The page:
Pa’a Pono Miloli’i Inc.

Paʻa Pono Miloli’i Inc. a community formed 501 (c)(3) incorporated for the purpose to preserve and protect the cultural, historical, environmental and arachaeological life and heritage within the ahupuaʻa of Hoʻokena, Pāpā, Hoʻōpūloa, Miloliʻi, Omokaʻa, Kalihi, Honomalino, Okoe and Kapuʻa. Paʻa Pono Miloliʻi was first formed in 1980 (and formally incorporated in 1983), as Paʻa Pono Miloliʻi Inc. to improve the quality of life for the residents of the “Last Hawaiian Fishing Village in the State of Hawaiʻi”.

Among Pa’a Pono Miloli’i’s first major efforts was to create a Master Plan for the community that focused on supporting residents to secure land rights and build safe affordable homes in the village. Working directly with OHA, DLNR, and the Legislative and Executive branches of the State of Hawai’i, Act 62 was passed in 1984 which provided homes to the descendants of the 1926 Hoʻōpūloa lava flow from Mauna Loa which destroyed the fishing village of Hoʻōpūloa.

Building on the great success of this effort, Pa’a Pono Miloli’i Inc. has carried out numerous community projects over the years. One of its earliest accomplishments was the short film documentary “The Song of South Kona” released in 1986 and created with support from the State Foundation on Culture and the Arts. The 30 minute documentary directed by Volcano resident Boone Morrison chronicled Miloliiʻs residents and their unique lifestyle as a native Hawaiian fishing village caught between their rich and storied past and a rapidly changing world around them.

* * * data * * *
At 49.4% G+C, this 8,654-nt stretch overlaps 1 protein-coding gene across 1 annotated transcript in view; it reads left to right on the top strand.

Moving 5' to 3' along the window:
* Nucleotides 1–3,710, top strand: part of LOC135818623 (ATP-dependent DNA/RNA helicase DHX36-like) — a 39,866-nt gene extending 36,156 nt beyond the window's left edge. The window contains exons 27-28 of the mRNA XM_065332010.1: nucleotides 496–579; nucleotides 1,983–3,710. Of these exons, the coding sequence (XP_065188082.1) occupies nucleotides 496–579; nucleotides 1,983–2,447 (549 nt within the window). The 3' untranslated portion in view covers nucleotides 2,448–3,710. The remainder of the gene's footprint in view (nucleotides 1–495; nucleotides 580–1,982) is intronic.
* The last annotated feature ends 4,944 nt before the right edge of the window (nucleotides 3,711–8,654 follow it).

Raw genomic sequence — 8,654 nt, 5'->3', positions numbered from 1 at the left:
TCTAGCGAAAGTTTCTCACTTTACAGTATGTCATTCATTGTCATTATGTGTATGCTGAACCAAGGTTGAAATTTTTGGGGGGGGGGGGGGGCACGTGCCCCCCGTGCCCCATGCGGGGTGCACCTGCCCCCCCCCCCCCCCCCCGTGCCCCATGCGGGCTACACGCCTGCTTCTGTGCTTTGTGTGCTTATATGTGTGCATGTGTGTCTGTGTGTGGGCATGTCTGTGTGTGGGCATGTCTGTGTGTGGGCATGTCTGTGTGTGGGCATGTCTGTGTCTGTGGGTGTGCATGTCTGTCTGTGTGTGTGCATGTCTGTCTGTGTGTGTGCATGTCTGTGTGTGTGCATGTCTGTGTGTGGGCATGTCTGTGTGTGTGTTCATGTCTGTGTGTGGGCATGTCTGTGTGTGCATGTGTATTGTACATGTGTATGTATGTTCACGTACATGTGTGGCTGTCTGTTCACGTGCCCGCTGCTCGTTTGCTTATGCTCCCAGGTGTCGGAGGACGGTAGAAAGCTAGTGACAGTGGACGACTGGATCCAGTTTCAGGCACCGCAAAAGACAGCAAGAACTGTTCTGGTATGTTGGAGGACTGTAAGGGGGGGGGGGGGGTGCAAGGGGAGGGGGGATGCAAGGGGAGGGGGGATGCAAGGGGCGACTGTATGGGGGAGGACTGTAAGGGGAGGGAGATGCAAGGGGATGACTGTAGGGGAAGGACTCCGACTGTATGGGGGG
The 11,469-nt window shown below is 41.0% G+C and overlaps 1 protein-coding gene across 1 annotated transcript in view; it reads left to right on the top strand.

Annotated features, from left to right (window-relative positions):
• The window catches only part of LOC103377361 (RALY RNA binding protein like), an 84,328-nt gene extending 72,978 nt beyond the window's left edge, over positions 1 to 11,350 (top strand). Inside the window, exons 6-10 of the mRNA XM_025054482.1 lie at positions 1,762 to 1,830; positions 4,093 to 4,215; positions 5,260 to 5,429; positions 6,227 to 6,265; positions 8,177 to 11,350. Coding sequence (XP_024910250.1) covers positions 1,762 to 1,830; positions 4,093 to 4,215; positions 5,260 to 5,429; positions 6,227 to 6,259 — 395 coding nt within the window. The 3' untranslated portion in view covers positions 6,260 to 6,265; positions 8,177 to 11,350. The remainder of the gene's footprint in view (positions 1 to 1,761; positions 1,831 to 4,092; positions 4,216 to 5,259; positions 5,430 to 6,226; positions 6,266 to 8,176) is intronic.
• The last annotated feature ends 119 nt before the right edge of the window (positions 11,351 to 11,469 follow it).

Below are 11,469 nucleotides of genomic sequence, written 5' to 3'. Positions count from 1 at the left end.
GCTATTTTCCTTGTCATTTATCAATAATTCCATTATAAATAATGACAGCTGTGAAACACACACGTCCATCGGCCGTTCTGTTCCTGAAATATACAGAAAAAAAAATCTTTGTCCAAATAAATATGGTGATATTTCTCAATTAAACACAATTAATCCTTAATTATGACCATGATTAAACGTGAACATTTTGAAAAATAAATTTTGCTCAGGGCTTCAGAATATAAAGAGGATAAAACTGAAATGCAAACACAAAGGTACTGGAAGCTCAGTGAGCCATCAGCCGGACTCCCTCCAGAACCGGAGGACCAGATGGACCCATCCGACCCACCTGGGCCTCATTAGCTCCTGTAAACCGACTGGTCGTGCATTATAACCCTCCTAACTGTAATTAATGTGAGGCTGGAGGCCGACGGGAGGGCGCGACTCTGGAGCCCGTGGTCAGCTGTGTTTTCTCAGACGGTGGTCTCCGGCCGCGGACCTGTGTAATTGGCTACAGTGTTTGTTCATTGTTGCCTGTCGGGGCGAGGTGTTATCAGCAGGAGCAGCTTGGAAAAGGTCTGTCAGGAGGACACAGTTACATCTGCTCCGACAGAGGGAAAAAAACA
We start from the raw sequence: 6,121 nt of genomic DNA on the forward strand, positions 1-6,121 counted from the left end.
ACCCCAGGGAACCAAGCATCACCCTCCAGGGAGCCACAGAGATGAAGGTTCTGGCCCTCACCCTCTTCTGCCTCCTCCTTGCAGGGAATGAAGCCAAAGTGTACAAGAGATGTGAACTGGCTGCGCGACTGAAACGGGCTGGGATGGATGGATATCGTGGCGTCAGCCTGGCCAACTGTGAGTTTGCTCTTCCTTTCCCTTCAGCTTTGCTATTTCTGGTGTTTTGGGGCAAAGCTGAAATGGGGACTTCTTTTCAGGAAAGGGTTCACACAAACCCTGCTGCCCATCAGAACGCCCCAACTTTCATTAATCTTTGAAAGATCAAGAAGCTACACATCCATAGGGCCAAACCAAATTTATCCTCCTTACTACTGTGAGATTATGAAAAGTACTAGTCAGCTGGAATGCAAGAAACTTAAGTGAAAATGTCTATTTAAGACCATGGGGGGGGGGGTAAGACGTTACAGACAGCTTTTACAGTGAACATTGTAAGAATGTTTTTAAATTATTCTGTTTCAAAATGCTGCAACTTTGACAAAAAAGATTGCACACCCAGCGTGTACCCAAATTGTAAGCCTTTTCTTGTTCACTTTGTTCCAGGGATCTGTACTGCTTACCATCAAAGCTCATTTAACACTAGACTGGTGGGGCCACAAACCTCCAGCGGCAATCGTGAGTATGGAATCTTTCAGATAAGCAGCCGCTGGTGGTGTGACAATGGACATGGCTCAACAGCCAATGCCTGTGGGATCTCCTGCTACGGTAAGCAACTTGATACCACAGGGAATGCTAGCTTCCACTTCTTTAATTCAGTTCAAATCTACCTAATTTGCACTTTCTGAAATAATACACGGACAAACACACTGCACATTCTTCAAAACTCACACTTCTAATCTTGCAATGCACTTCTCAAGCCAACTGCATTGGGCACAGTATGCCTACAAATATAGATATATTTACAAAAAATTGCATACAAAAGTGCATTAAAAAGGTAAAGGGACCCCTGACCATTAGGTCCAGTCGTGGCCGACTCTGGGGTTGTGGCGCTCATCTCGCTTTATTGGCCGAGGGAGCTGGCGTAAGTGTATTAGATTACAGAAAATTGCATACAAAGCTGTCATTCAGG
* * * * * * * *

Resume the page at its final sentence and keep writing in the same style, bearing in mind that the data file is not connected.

Pa’a Pono Miloli’i Inc. was granted non-profit 501(c)(3) status by the Internal Revenue Service in 2004 and continues its mission to improve the lives of the residents of the South Kona fishing village. Today Paʻa Pono Miloliʻi  Inc. is dedicated to supporting Miloli’i residents to improve the quality of their lives through environmental marine sustainability, youth education, and enhancing cultural practice.